Overheard on Metro

Teenage tourist 1: I just love all these people in business suits. I don’t get it.

Teenage tourist 2: It’s like our school on dress up day.

Teen 1: But not enough pastels.

Train Operator: Passengers we are holding momentarily for [inaudible].

Teen 1: I love this conductor guy. He knows his stuff.

(Reblogged from hyperallergic)
letmypeopleshow:

Safe at Any Speed? 
You might be shocked to learn that the Federal font for highways gets bloated easily. That’s right, the typeface used on roads across the nation, widely called “Highway Gothic” (its real name is FHWA E-modified), clutters signs fast when there are too many words, besides getting blurry in headlights at night. This is a particularly hard on elderly drivers, which the baby boomers will be soon. But it took 15 years for a team including a graphic designer, a typeface designer, and “human factors engineers” to come up with a replacement font that would solve FHWA’s problems, without making highway signs bigger in the process. How they did it—by opening up the interstices of problematic lowercase letters, for one thing— is explained in a fascinating post from the Cooper-Hewitt on the result, which recently became the first digital font in its collection. So while the national design museum has adopted ClearviewHwy®, so far fewer than half the nation’s states have. It’s enough to drive us to distraction.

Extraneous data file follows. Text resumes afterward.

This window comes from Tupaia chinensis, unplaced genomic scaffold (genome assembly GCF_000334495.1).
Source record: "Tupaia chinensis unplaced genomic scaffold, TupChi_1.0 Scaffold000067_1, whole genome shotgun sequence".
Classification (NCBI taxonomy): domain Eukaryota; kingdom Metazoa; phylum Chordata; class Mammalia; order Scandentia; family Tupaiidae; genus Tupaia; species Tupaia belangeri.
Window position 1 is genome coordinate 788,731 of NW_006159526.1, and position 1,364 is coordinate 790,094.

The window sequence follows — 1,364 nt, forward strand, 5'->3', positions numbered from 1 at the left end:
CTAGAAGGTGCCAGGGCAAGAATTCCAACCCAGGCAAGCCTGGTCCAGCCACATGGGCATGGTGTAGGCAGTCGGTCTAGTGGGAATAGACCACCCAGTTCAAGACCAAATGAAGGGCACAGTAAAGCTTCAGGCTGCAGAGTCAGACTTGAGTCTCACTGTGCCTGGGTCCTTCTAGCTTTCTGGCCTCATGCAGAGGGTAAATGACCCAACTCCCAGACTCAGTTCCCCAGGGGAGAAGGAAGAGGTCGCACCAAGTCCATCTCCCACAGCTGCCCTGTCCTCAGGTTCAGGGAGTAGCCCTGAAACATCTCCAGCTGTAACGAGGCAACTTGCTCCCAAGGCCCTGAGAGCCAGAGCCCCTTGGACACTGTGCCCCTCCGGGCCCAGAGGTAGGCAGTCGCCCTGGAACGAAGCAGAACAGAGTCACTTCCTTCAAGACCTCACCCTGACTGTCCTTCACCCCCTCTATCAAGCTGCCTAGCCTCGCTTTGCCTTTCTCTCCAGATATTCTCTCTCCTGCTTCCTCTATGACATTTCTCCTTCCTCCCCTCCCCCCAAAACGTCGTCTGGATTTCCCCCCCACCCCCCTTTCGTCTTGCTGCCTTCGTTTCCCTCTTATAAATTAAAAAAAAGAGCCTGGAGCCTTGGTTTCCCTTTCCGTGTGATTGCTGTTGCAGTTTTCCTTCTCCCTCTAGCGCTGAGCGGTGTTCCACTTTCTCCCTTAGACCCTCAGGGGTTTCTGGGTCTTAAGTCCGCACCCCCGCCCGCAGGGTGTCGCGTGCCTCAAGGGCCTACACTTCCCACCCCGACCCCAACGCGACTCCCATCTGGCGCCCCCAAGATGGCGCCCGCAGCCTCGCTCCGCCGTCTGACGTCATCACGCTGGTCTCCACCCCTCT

letmypeopleshow:

Safe at Any Speed?

You might be shocked to learn that the Federal font for highways gets bloated easily. That’s right, the typeface used on roads across the nation, widely called “Highway Gothic” (its real name is FHWA E-modified), clutters signs fast when there are too many words, besides getting blurry in headlights at night. This is a particularly hard on elderly drivers, which the baby boomers will be soon. But it took 15 years for a team including a graphic designer, a typeface designer, and “human factors engineers” to come up with a replacement font that would solve FHWA’s problems, without making highway signs bigger in the process. How they did it—by opening up the interstices of problematic lowercase letters, for one thing— is explained in a fascinating post from the Cooper-Hewitt on the result, which recently became the first digital font in its collection. So while the national design museum has adopted ClearviewHwy®, so far fewer than half the nation’s states have. It’s enough to drive us to distraction. 

(Source: letmypeopleshow)

(Reblogged from niborama)